In an ideal world, we would have the results of a real-world experiment, one that randomly assigns stores to different playlists, allowing us to compare sales in the weeks leading up to Christmas. But for now, no such study exists. A review of the academic literature does, however, turn up a 2005 experiment looking at the influence of Christmas music in the lab, published in the Journal of Business Research.
Within the study, consumers were shown images of a store that was considering moving into the area. While photographs of the store were displayed, participants heard songs from one of two albums: Amy Grant’s 1991 Heart in Motion, or her 1992 album, Home for Christmas.
Afterwards, consumers were asked to rate their impressions of the store. Statistically, the effect of Christmas music was not significant, but a closer look at the data reveals a powerful trend. Compared to those listening to pop songs, consumers who heard Christmas music provided lower evaluations of the store on every dimension, including their overall impression of the store, the quality of its merchandise, and even their likelihood of visiting the store when it opened.
These differences were not small. In fact, shoppers reported being over 20% less likely to shop at the store when Christmas music was playing in the background. The main reason the results were not statistically significant is that the study was designed to test a different hypothesis (the interaction between music and scent), and so the sample size of participants in the Christmas music condition was unusually small (only 15 participants).
How do we account for these findings?
One explanation is that holiday music irritates a certain segment of shoppers. But there’s another interpretation, one that raises the possibility that Christmas music might backfire even among those who find it enjoyable. It’s because it can feel manipulative. Research shows that when we feel pressured by others to think or act a certain way—as we might when stores pressure us to get in the holiday spirit—we become motivated to reassert our freedom by doing the exact opposite.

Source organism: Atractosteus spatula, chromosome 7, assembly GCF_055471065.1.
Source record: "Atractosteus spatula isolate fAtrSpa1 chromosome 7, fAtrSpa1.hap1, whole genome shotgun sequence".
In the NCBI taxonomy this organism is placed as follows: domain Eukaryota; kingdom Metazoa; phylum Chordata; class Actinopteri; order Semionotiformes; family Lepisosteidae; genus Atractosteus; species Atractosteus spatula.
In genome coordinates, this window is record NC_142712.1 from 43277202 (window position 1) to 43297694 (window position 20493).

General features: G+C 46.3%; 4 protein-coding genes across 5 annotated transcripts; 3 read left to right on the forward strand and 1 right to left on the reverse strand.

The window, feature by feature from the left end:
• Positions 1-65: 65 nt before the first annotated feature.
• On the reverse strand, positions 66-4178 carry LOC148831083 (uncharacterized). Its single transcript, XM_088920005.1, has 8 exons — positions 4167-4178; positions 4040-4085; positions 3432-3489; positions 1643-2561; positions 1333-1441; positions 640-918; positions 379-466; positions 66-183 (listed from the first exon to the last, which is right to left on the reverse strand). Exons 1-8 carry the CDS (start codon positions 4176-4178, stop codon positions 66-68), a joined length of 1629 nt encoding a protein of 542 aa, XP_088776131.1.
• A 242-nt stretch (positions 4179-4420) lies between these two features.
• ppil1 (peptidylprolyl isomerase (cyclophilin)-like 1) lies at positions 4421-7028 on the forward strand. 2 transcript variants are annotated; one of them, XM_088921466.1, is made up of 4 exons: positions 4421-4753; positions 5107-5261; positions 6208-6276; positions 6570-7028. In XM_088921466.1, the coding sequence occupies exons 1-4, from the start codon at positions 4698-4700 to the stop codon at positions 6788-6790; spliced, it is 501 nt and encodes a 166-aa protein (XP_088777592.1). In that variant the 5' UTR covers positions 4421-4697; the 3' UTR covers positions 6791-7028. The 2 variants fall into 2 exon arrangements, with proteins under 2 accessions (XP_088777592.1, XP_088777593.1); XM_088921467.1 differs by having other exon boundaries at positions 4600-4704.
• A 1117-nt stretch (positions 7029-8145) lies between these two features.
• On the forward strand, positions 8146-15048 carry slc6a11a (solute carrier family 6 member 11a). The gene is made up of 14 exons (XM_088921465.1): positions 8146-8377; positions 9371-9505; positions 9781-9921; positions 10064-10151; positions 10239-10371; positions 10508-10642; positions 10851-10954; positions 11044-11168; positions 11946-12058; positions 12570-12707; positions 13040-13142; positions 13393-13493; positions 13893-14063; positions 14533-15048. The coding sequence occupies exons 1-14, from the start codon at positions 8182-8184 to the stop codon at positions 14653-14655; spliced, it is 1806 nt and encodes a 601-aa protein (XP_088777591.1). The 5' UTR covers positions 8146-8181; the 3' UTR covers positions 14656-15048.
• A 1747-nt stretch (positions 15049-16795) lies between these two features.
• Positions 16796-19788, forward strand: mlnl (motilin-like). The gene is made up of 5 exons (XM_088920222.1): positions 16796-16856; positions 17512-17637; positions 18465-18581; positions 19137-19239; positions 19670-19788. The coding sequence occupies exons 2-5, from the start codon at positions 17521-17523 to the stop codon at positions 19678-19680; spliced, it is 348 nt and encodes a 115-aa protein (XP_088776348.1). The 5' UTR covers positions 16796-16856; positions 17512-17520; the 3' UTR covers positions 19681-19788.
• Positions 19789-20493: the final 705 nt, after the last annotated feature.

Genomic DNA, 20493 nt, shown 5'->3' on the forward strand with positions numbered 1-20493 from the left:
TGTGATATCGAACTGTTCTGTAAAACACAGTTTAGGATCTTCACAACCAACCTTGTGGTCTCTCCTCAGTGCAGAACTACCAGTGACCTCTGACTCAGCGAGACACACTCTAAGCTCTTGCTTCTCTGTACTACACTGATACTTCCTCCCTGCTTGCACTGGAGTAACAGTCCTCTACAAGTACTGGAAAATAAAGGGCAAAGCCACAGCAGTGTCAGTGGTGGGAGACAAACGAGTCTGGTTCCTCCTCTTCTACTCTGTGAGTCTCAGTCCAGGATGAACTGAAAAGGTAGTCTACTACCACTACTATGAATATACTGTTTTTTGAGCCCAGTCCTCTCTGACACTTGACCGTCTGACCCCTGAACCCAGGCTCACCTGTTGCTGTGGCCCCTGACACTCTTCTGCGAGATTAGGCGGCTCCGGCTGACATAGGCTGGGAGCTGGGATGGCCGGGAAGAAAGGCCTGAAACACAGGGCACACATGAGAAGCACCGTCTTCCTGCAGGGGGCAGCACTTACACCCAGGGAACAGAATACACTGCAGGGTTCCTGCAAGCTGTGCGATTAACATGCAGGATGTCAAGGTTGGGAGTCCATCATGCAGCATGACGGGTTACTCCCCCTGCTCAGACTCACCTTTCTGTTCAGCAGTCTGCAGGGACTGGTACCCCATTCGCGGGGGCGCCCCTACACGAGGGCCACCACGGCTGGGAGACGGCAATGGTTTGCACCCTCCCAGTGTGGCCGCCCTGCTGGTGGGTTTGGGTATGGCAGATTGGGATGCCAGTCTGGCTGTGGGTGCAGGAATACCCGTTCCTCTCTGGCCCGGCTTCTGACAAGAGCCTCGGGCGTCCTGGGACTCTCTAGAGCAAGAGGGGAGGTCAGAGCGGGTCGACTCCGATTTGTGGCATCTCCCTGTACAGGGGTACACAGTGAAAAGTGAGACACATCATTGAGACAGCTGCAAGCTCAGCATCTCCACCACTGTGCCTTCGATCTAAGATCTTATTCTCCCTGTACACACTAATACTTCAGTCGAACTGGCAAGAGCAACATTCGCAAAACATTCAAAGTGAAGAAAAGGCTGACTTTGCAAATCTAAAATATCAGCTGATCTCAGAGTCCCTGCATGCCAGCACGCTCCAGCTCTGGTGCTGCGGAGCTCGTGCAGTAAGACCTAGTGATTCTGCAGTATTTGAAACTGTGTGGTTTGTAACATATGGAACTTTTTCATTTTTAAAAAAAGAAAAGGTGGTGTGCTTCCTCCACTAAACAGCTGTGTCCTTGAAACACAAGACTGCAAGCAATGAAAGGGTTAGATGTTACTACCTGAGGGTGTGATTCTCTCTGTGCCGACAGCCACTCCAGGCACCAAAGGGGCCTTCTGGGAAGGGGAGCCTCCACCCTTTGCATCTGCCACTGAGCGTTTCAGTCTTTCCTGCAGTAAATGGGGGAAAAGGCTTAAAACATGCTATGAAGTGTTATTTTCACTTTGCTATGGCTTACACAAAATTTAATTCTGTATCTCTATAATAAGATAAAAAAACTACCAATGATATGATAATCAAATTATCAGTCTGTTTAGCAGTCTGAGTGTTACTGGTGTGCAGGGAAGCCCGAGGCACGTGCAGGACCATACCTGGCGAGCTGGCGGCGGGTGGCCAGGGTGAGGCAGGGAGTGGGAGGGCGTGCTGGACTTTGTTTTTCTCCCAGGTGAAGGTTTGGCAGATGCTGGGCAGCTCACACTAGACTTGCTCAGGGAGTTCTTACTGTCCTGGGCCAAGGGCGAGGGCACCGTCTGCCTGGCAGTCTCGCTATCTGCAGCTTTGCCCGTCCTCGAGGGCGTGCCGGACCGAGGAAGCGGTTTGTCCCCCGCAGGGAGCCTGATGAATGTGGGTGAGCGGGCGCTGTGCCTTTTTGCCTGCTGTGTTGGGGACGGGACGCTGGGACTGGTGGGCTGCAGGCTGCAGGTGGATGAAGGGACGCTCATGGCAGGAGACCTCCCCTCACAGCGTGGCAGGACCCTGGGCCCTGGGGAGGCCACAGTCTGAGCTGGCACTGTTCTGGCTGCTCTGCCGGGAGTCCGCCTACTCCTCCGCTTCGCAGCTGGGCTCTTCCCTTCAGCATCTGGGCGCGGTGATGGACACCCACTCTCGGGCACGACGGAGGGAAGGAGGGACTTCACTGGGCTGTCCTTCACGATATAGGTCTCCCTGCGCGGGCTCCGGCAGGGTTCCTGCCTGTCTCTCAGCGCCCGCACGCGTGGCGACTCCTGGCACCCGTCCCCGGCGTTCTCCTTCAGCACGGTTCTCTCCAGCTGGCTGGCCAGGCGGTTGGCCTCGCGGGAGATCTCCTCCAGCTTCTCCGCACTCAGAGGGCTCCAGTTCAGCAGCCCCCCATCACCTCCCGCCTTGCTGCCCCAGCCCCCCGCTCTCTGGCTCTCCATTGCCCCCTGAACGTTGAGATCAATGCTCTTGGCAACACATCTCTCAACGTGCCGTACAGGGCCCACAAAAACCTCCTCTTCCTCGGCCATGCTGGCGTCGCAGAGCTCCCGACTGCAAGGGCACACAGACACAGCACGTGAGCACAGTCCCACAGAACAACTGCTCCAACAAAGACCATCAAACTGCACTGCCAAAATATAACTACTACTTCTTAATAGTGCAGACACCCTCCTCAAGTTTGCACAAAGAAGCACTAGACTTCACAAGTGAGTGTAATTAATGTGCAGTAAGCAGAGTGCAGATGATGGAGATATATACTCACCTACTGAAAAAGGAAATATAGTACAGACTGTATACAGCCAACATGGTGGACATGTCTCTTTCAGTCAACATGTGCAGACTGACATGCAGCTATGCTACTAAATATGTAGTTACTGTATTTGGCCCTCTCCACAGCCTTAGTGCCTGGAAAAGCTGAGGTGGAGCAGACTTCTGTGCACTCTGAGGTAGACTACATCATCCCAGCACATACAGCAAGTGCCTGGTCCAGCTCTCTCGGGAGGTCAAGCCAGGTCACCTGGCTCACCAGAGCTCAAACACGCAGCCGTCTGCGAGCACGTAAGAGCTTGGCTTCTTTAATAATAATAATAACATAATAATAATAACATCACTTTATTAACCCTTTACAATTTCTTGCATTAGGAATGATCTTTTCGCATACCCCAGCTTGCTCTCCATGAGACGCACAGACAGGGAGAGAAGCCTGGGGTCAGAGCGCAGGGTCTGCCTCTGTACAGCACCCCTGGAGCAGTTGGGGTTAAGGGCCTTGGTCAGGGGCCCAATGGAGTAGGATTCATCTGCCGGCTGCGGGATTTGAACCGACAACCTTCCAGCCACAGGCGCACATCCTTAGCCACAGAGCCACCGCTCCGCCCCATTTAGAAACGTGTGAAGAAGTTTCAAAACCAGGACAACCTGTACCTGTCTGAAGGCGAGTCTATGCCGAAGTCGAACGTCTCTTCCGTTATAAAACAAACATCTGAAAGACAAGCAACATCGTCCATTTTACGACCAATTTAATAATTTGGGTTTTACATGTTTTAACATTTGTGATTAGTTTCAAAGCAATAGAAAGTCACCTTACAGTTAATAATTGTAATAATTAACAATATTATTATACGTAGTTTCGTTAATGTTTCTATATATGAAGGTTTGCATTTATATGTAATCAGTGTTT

Psychologists call it reactance, and it’s a phenomenon that explains why pushy salesmen and micromanaging bosses are universally reviled. As humans, we desire the experience of autonomy in our lives, and when that autonomy feels restricted, we instinctively (and often unconsciously) look for ways of reclaiming our independence.
Smarter holiday shopping
The results of a single undersized experiment are obviously far from conclusive. But what they do suggest is that before jumping on the holiday bandwagon, retailers would be wise to first pause and consider the preference of their target customers. What would elevate their shopping experience? The answer need not warrant a charged religious or cultural debate—it’s an empirical question.
As for shoppers, if you want to make smarter decisions this holiday season, the next time you enter a store, take a moment to reflect on the music playing in the background. If Christmas music lifts your spirits, be careful. A happier mood can inflate your impression of a store’s merchandise and cause you to spend more generously.
On the other hand, if Christmas music annoys you to no end, take heart. A grumpy mood can lead you to evaluate products more critically. Instead of grousing about the music selection, perhaps you should continue humming along. The store may be doing you a favor.
For more surprising research insights, follow Ron Friedman, Ph.D. @RonFriedman
You can also read more of his blogs here.